• For GCP, is the Ops Agent used to collect telemetry from Compute Engine instances?
  • Is an agent like OSQuery used to provide endpoint visibility?

Stage 6: Understand the current secrets management setup

In this stage, the goal is to understand how secrets are made available to workloads to consume.

  • Where are workloads fetching secrets from?
  • How are secrets made available to workloads? Via environment variables, filesystem, etc.
  • Do workloads also generate secrets, or are they limited to consuming them?
  • Is there a practice of hardcoding secrets?
  • Assuming a secrets management solution (like HashiCorp Vault, AWS Secrets Manager, or GCP Secret Manager) is being used, how are workloads authenticating? What about authorization (RBAC)?
  • Are secrets bound to a specific workload, or is any workload able to potentially fetch any other secret? Is there any separation or boundary?
  • Are processes around secret management defined? What about rotation and revocation of secrets?
Vault's Sidecar for Kubernetes
Vault's Sidecar for Kubernetes - Courtesy of HashiCorp

Stage 7: Identify existing security controls

In this stage, the goal is to understand which controls have already been implemented.

It is unfeasible to list them all here, as they can depend highly on your actual workloads.

Nonetheless, try to gather information about what has already been deployed. For example:

  • Any admission controllers (e.g., OPA Gatekeeper) or network policies in Kubernetes?
  • Any third party agent for VMs?
  • Any custom or third party solution?

Specifically for Kubernetes, CloudSecDocs has a few sections describing focus areas and security checklists.

Stage 8: Get the low-hanging fruits

As a final stage for the Workloads-related phase of this review, you could then run a tactical scan (or benchmark suite) against your key functionalities.

As for the previous stage, this is highly dependent on the actual functionalities and workloads developed within your company.

Nonetheless, on CloudSecDocs you can find additional tools for testing and auditing Kubernetes clusters.

Note that this is not meant to be an exhaustive penetration test but a lightweight scan to identify high exposure and high impact misconfigurations or vulnerabilities already in Production.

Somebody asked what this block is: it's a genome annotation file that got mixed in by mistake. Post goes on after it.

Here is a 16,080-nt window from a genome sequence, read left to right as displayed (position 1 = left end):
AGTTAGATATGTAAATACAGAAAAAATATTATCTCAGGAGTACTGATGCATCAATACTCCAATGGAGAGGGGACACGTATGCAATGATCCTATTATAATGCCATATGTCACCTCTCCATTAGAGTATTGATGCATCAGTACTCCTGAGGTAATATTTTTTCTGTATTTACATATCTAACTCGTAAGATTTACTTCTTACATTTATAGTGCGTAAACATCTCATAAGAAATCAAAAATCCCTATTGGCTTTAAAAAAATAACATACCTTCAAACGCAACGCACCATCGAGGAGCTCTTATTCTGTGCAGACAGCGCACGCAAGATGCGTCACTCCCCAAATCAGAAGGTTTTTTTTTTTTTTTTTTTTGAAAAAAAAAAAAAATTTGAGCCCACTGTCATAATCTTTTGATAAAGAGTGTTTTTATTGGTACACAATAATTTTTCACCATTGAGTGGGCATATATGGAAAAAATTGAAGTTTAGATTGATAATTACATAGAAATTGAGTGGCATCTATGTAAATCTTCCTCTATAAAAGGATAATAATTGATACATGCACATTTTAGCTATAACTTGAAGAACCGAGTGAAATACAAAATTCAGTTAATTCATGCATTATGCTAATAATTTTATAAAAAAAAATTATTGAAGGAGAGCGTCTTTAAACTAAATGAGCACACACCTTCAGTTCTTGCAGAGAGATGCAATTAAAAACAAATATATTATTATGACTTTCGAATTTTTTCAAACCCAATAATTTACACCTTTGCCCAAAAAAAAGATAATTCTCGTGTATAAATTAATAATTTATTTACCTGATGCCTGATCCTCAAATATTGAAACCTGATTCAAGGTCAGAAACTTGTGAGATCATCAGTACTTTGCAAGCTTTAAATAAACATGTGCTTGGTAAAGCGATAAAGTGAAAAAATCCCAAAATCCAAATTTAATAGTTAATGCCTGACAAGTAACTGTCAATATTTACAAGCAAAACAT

Phase 3: Code

Those paying particular attention might have noticed that I haven’t mentioned the words source code a single time so far. That’s not because I think code is not essential. Quite the opposite, as I reckon it deserves a phase of its own.

Thus, the main goal for this phase is to complete the review by mapping the environments and workloads to their originating source code and understanding how code reaches Production.

Stage 1: Understand the code’s structure

The goal of this stage is to understand how code is structured, as it will significantly affect the strategies you will have to use to secure it.

Conway’s Law does a great job in capturing this concept:

Any organization that designs a system (defined broadly) will produce a design whose structure is a copy of the organization’s communication structure.

Meaning that software usually ends up “shaped like” the organizational structure they are designed in or designed for.

Visualization of Conway's Law
Visualization of Conway's Law - Courtesy of Manu Cornet

In technical terms, the primary distinction to make is about monorepo versus multi-repos philosophy for code organization:

  • The monorepo approach uses a single repository to host all the code for the multiple libraries or services composing a company’s projects.
  • The multi-repo approach uses several repositories to host the multiple libraries or services of a project developed by a company.

I will probably blog more in the future about how each of these philosophies affects security, but for now, try to understand how is the company designed and where the code is.

Then, look for which security controls are already added to the repositories:

  • Are CODEOWNERS being utilized?
  • Are there any protected branches?
  • Are code reviews via Pull Requests being enforced?
  • Are linters automatically run on the developers’ machines before raising a Pull Request?
  • Are static analysis tools (for the relevant technologies used) automatically run on the developers’ machines before raising a Pull Request?
  • Are secrets detection tools (e.g., git-secrets) automatically run on the developers’ machines before raising a Pull Request?

Stage 2: Understand the adoption of Infrastructure as Code

The goal of this stage is to understand which resources are defined as code, and which are created manually.

  • Which Infrastructure as Code (IaC) frameworks are being used?
  • Are Cloud environments managed via IaC? If not, what is being excluded?
  • Are Workloads managed via IaC? If not, what is being excluded?